Introduction: Molotov Lantern
Light your patio and keep the bugs away with these quick, easy, and attractive bottle lamps.
bottles (beer, wine, liquor, soda, whatever)
tiki torch wicks
2 - 1" wood screws
pipe mount hardware (I had to go to a construction supply store as opposed to the average hardware store for these, but the guy at the hardware store told me where to find them.)
2" threaded rod (that fits the pipe mount hardware) I bought a 12" rod and cut it into 6 pieces with a hacksaw.
large wood bead (This is optional but makes the hardware more attractive.)
1/2" - 3/4" copper coupling
aluminum tape (maybe-depending on the size of your bottle)
Step 1: Mounting Hardware
1. Mount the plate
2. Screw the bead onto the middle of the rod. Some of my beads gave me trouble wanting to go onto the rod. If you screw the rod into the plate and then put the bead on while it's mounted, it will go on easier. This bead is decorative, but it also acts as a nut to keep the rod and bracket from swiveling if it is put on tightly.
3. Screw the bracket onto the rod.
Step 2: Adding the Wick and Filling With Fuel
1. Slide the wick into the copper coupling by pushing it in from the larger end.
2. Fill with tiki fuel.
3. Fit copper coupling into the mouth of the bottle. If it's too small, use strips of aluminum tape to bulk it up.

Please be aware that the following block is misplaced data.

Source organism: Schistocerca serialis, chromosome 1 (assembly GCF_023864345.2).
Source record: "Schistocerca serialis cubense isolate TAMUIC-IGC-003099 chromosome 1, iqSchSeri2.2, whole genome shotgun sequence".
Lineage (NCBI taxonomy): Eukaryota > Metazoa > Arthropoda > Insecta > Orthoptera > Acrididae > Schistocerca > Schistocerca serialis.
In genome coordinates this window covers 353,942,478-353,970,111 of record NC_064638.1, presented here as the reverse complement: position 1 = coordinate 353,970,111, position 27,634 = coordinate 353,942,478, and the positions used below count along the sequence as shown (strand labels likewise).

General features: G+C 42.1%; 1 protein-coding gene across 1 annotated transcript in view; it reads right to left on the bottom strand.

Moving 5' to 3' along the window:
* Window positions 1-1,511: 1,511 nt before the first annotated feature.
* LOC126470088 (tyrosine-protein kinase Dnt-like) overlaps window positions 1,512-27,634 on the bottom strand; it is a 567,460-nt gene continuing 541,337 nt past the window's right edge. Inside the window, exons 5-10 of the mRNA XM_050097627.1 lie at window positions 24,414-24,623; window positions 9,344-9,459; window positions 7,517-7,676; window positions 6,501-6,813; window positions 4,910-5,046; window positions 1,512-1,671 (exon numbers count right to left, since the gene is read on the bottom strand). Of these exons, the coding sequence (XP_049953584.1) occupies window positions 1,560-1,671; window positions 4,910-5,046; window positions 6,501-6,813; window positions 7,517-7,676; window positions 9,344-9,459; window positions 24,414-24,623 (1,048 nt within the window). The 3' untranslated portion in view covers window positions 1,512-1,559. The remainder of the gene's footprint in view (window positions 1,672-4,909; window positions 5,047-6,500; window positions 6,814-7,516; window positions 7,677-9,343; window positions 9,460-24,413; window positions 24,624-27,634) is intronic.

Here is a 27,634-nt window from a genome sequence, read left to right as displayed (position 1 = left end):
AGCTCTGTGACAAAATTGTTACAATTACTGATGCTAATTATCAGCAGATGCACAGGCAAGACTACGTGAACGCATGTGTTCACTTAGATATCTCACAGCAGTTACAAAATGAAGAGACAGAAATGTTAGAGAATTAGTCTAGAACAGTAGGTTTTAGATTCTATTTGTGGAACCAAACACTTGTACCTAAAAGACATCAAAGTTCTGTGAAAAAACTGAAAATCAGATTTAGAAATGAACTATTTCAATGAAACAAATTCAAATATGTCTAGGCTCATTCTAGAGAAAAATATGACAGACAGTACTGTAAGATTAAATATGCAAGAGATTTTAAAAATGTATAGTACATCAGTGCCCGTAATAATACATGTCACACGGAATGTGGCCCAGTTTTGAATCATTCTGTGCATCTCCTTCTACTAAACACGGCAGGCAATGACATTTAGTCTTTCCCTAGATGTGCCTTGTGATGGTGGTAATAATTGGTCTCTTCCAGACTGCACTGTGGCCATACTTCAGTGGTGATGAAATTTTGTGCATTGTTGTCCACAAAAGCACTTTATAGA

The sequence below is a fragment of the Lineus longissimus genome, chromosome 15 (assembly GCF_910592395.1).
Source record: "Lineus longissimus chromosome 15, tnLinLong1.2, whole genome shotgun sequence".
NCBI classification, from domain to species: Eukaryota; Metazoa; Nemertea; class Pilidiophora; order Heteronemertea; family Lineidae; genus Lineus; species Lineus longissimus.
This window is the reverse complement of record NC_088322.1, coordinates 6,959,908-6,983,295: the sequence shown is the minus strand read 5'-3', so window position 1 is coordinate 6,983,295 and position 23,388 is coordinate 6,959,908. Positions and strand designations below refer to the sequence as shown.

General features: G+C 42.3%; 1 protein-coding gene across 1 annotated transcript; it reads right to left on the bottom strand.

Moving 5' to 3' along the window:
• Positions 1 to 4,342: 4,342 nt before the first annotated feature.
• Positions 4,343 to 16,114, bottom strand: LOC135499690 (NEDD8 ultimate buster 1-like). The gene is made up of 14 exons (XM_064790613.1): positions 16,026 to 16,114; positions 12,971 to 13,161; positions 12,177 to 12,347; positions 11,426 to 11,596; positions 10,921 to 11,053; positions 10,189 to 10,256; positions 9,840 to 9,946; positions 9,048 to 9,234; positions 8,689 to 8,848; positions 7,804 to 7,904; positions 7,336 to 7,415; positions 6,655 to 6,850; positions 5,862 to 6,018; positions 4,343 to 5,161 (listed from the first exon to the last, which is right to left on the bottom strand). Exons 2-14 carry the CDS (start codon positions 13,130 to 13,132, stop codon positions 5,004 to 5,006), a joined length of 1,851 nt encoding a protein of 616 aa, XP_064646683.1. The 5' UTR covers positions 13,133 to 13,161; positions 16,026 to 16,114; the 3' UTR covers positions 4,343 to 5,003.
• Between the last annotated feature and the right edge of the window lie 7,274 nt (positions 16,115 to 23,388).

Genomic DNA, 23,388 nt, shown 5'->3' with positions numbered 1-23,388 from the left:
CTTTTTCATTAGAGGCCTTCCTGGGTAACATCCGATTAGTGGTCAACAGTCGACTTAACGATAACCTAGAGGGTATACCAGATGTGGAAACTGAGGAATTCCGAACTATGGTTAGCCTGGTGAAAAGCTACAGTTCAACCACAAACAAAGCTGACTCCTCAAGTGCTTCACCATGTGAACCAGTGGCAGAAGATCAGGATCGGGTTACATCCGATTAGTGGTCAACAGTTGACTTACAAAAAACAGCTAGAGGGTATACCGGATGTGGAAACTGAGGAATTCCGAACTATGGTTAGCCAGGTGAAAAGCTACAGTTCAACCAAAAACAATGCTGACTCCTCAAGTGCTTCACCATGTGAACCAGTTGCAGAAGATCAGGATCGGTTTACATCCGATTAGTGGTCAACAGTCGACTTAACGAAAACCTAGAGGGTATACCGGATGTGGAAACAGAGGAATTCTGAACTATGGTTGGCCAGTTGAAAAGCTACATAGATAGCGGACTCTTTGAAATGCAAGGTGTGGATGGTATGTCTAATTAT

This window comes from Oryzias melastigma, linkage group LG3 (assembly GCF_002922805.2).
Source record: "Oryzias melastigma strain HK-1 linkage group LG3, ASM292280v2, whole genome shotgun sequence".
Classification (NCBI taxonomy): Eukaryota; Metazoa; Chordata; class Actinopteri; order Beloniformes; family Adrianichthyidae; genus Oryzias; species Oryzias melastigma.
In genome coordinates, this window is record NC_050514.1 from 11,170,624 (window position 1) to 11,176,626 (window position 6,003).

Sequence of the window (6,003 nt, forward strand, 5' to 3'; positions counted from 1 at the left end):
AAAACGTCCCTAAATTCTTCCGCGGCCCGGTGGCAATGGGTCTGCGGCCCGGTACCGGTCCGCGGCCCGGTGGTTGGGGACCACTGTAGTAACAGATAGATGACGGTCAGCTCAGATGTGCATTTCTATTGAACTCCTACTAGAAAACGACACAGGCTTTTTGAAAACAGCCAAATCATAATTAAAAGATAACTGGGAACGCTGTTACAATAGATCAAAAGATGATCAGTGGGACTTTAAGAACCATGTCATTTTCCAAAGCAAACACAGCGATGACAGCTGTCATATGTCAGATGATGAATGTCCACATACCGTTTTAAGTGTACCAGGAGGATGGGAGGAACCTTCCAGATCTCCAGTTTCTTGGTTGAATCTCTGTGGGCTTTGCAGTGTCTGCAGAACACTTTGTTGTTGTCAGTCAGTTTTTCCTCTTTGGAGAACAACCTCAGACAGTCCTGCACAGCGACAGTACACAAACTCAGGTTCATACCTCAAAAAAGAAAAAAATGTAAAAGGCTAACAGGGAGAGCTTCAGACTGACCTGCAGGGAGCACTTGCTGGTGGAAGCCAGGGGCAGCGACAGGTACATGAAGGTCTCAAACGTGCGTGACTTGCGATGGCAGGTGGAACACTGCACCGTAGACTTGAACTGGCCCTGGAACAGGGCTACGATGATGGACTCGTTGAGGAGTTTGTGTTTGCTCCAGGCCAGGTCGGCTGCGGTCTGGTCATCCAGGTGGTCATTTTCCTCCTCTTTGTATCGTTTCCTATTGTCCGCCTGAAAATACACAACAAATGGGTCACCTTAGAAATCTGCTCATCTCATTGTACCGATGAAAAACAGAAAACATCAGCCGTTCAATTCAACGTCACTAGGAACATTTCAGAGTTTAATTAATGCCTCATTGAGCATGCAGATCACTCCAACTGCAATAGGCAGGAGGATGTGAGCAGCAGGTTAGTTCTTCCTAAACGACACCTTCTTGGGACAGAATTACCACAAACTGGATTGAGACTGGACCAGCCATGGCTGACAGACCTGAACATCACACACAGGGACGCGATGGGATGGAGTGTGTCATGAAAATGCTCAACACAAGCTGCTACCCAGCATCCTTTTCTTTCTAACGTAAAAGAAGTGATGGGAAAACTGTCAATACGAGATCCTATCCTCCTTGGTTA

4. Cut a piece of the tubing to fit the neck of the bottle. This will allow you to get the clamp tight without putting too much pressure on the bottle and possibly breaking it. (Thanks Reengineered for the idea) I had some lying around the house that was just a bit too small so I cut two pieces to make it all the way round, but if you bought tubing for this project you could buy a size that would fit better.
5. Sandwich the bottle with tubing into the bracket and tighten.
Step 3: Ceramic Plate
For those worried about the surface you've mounted these lanterns to, you can add any kind of protective plate from a piece of sheet metal to a decorative plate as I've done.
1. Mark the center of the plate with a marker.
2. Begin drilling with your ceramic bit following the directions on the packaging. I did mine in the sink with a small board underneath so that I could cool the bit down from time to time.
3. When you've breached the other side, flip the plate over and drill from the other side for a quick finish.
Note: If your plates are porcelain, these bits will be chewed up quickly. Choose ceramic plates or get a bit made for porcelain.
4. Use a screw to mount the plate behind the wick. Be careful not to over-tighten. It will break the plate.
Step 4: Hang, Light and Enjoy!
1. Loosen the bracket.
2. This is where I needed a friend. One person needs to hold the bottle while the other tightens the bracket around the bottle.
3. Light and enjoy your patio's new bug free ambiance.
Second Prize in the
Outdoor Workshop Contest